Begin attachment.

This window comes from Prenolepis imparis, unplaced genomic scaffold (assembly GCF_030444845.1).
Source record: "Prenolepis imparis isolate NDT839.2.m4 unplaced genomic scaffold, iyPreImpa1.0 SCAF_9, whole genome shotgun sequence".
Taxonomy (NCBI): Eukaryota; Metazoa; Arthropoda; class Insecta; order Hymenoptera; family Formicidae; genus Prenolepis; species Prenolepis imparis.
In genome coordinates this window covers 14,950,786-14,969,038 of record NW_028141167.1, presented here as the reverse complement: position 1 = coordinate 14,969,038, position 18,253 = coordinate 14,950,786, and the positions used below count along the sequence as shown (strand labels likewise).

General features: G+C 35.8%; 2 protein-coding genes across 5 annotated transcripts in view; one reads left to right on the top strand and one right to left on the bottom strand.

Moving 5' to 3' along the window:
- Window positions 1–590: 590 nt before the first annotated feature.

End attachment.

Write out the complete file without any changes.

This window comes from Prenolepis imparis, unplaced genomic scaffold (assembly GCF_030444845.1).
Source record: "Prenolepis imparis isolate NDT839.2.m4 unplaced genomic scaffold, iyPreImpa1.0 SCAF_9, whole genome shotgun sequence".
Taxonomy (NCBI): Eukaryota; Metazoa; Arthropoda; class Insecta; order Hymenoptera; family Formicidae; genus Prenolepis; species Prenolepis imparis.
In genome coordinates this window covers 14,950,786-14,969,038 of record NW_028141167.1, presented here as the reverse complement: position 1 = coordinate 14,969,038, position 18,253 = coordinate 14,950,786, and the positions used below count along the sequence as shown (strand labels likewise).

General features: G+C 35.8%; 2 protein-coding genes across 5 annotated transcripts in view; one reads left to right on the top strand and one right to left on the bottom strand.

Moving 5' to 3' along the window:
- Window positions 1–590: 590 nt before the first annotated feature.